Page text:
Buy this book from
"Against all odds, Katniss Everdeen has won the annual Hunger Games. She and fellow district tribute Peeta Mellark are miraculously still alive. Katniss should be relieved, happy even. After all, she has returned to her family and her longtime friend, Gale. Yet nothing is the way Katniss wishes it to be. Gale holds her at an icy distance. Peeta has turned his back on her completely. And there are whispers of a rebellion against the Capitol — a rebellion that Katniss and Peeta may have helped create.
"Much to her shock, Katniss has fueled an unrest she’s afraid she cannot stop. And what scares her more is that she’s not entirely convinced she should try. As time draws near for Katniss and Peeta to visit the districts on the Capitol’s cruel Victory Tour, the stakes are higher than ever. If they can’t prove, without a shadow of a doubt, that they are lost in their love for each other, the consequences will be horrifying."
The Hunger Games was that rarest of things: a publishing sensation actually deserving of the tidal wave of hype which propelled it into the cultural consciousness. Equally, Katniss Everdeen, the eldest daughter of broken and impoverished family barely scraping by in District 12, broke with convention, proving a refreshingly unconventional heroine who eschewed many of the trappings you'd expect from such a character. She was smart, resourceful and self-aware, so when the Capitol cast Katniss into the 74th Hunger Games, an annual Battle Royale designed to keep the districts of Panem in check, she came out of the ensuing bloodbath alive - if not exactly unscathed. And for the first time in the history of the Hunger Games, she escaped the arena with company. Thanks to a Shakespearian vow of double suicide via a clutch of poisonous berries, the better to best the Capitol's murderous machinations, her sometime admirer Peeta, too, emerged intact.
The Capitol, of course, aren't too pleased with having had their own rulebook cast back at them in the dramatic finale of the last Hunger Games. Nor is Katniss, particularly. As a victor, she'll live a life of luxury, of privilege, though she'll have to tour the country on a regular basis, pretending all the while to love Peeta lest the public lose interest in her - when in fact her heart is with Gale, an old friend from District 12. Emboldened by Katniss' example, however, there are rumblings of revolution amongst the people of Panem... uprising is on everyone's lips, and the Capitol, being oppressors and all, mean to nip all the dangerous talk in the bud.
As I began by saying, The Hunger Games was great. If I had one fear about the sequel, though, it was that YA author Suzanne Collins would take the already-hackneyed formula established therein (if not decades ago) and simply rise and repeat. Catching Fire, I'll grant up front, isn't quite that. Collins introduces a few inspired elements to the mix; gives up a handful of engaging new characters to stand in for those so mercilessly slaughted in the first book; and delves deeper into the inner workings of the Capitol, a rather faceless baddie stand-in before. Regretfully, however, the larger part of Catching Fire is more of the same. First and foremost, there's another round of the Hunger Games. This time out it's the Quarter Quell, a special Hunger Games in which only previous victors can compete. Katniss and Peeta are of course pressganged into the arena, and though it's a different arena, with a neat, clockwork twist and an array of new competitors, the climactic drama therein plays out much less excitingly.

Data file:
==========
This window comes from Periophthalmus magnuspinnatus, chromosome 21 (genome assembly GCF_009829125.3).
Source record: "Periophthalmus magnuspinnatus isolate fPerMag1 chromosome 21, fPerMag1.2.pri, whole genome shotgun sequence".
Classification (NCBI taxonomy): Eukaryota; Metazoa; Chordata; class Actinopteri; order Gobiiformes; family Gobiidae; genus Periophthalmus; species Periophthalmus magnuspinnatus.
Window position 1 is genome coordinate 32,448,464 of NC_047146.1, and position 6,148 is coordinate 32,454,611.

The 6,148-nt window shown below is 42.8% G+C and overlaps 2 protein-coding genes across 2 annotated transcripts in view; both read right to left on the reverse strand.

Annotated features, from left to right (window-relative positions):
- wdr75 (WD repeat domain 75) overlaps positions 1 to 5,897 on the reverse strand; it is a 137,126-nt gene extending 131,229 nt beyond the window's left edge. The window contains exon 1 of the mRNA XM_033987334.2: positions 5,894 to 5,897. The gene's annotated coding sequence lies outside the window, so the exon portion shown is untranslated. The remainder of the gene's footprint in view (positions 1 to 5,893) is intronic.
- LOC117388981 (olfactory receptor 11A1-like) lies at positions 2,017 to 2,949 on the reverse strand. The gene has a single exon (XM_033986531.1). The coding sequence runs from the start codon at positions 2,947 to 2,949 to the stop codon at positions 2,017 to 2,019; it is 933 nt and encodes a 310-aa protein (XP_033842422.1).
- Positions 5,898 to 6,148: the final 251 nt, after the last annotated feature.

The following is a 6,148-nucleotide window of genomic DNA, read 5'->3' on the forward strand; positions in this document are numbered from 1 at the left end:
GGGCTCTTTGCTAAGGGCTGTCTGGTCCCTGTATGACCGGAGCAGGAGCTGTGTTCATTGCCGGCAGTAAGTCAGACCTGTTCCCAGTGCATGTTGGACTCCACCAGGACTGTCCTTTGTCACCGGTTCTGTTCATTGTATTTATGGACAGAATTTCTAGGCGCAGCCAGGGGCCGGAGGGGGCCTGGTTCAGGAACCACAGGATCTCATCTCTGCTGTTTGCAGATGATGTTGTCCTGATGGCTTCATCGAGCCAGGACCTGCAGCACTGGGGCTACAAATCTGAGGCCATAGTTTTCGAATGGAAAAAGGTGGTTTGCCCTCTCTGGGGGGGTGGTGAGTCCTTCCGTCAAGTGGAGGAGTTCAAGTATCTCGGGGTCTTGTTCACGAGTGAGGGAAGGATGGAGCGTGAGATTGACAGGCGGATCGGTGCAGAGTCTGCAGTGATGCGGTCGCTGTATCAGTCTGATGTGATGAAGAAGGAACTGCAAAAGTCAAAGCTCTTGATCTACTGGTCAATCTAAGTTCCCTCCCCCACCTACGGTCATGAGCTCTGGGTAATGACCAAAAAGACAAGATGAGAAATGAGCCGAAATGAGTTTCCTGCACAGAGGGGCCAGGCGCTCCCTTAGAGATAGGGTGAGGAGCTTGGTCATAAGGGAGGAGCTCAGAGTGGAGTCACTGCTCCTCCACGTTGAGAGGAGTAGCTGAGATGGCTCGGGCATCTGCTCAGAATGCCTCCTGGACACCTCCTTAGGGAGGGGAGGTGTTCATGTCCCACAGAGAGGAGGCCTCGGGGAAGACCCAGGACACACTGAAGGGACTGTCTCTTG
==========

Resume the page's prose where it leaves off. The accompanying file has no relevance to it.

For all intents and purposes, come to that, Collins seems to be going through the motions. Catching Fire is a take two of the events of The Hunger Games right down to the tedious dress-up, courtesy of Katniss' prep team and the victory tour she must suffer through directly after emerging from the arena the first time out. There's another round of will-they/won't-they between Katniss and Peeta, after a clinch with whom the unwitting symbol of the revolution muses: "I thought I was something of an expert on hunger, but this is an entirely new kind," and not, I would add, the kind I could give a hoot about. The relationship hokey-kokey which dominates the first third of Catching Fire and pops up sporadically, not to mention lamentably thereafter is decidedly not what this series is about; it feels like a transparent attempt to foster a kind of Team Gale versus Team Peeta mentality a la Twilight... as if all this, the entirety of The Hunger Games, is at heart a romance between two childhood sweethearts and a well-intentioned interloper, which, though Catching Fire certainly underwhelms, is nevertheless to undersell Collins' accomplishment in crafting a sophisticated and engaging young adult sensation.
There's certainly another great story to be told in Panem, but Catching Fire is all about getting there, arraying the pieces about the board in preparation for Mockingjay, which one can only hope justifies the manhandling Collins resorts to in pursuit of that end. As an entity unto itself, however, book two of The Hunger Games trilogy is disappointingly flat and repetitive. It short-sells the characters, climaxes in a morass of contrivance and nonchalantly fobs off the expectations created in part the first.
But you know what? All told, I still had fun. Catching Fire is far from the equal of The Hunger Games, though it means, I suspect, to be exactly that. Notwithstanding a few minor additions, it's more of the same... the same good thing. And that's fine.
by Suzanne Collins